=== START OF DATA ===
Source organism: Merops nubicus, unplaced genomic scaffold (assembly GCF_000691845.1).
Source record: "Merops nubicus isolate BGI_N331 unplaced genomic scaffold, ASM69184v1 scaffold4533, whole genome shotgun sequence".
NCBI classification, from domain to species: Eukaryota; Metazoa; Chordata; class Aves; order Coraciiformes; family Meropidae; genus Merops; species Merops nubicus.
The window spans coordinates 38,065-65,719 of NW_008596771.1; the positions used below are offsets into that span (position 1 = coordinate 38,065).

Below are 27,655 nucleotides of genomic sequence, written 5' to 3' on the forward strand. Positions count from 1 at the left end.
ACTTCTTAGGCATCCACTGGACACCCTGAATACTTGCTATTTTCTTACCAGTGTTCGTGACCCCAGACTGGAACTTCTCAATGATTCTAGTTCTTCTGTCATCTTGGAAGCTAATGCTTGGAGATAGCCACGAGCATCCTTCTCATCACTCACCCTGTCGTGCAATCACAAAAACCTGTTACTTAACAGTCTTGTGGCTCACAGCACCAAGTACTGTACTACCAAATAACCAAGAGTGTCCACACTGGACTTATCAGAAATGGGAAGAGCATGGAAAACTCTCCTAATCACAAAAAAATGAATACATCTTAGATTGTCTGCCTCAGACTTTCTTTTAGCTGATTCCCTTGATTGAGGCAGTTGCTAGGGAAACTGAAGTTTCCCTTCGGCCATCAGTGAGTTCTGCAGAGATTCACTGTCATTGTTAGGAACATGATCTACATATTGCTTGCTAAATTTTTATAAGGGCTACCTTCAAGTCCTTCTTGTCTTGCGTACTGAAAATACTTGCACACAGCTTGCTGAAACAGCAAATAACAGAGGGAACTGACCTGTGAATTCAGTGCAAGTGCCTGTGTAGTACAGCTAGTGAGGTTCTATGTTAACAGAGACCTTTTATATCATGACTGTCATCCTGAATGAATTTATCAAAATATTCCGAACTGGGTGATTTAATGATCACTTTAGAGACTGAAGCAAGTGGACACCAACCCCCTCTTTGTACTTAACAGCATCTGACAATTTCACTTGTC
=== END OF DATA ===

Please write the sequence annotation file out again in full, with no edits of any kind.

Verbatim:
Source organism: Merops nubicus, unplaced genomic scaffold (assembly GCF_000691845.1).
Source record: "Merops nubicus isolate BGI_N331 unplaced genomic scaffold, ASM69184v1 scaffold4533, whole genome shotgun sequence".
NCBI classification, from domain to species: Eukaryota; Metazoa; Chordata; class Aves; order Coraciiformes; family Meropidae; genus Merops; species Merops nubicus.
The window spans coordinates 38,065-65,719 of NW_008596771.1; the positions used below are offsets into that span (position 1 = coordinate 38,065).

Below are 27,655 nucleotides of genomic sequence, written 5' to 3' on the forward strand. Positions count from 1 at the left end.
ACTTCTTAGGCATCCACTGGACACCCTGAATACTTGCTATTTTCTTACCAGTGTTCGTGACCCCAGACTGGAACTTCTCAATGATTCTAGTTCTTCTGTCATCTTGGAAGCTAATGCTTGGAGATAGCCACGAGCATCCTTCTCATCACTCACCCTGTCGTGCAATCACAAAAACCTGTTACTTAACAGTCTTGTGGCTCACAGCACCAAGTACTGTACTACCAAATAACCAAGAGTGTCCACACTGGACTTATCAGAAATGGGAAGAGCATGGAAAACTCTCCTAATCACAAAAAAATGAATACATCTTAGATTGTCTGCCTCAGACTTTCTTTTAGCTGATTCCCTTGATTGAGGCAGTTGCTAGGGAAACTGAAGTTTCCCTTCGGCCATCAGTGAGTTCTGCAGAGATTCACTGTCATTGTTAGGAACATGATCTACATATTGCTTGCTAAATTTTTATAAGGGCTACCTTCAAGTCCTTCTTGTCTTGCGTACTGAAAATACTTGCACACAGCTTGCTGAAACAGCAAATAACAGAGGGAACTGACCTGTGAATTCAGTGCAAGTGCCTGTGTAGTACAGCTAGTGAGGTTCTATGTTAACAGAGACCTTTTATATCATGACTGTCATCCTGAATGAATTTATCAAAATATTCCGAACTGGGTGATTTAATGATCACTTTAGAGACTGAAGCAAGTGGACACCAACCCCCTCTTTGTACTTAACAGCATCTGACAATTTCACTTGTC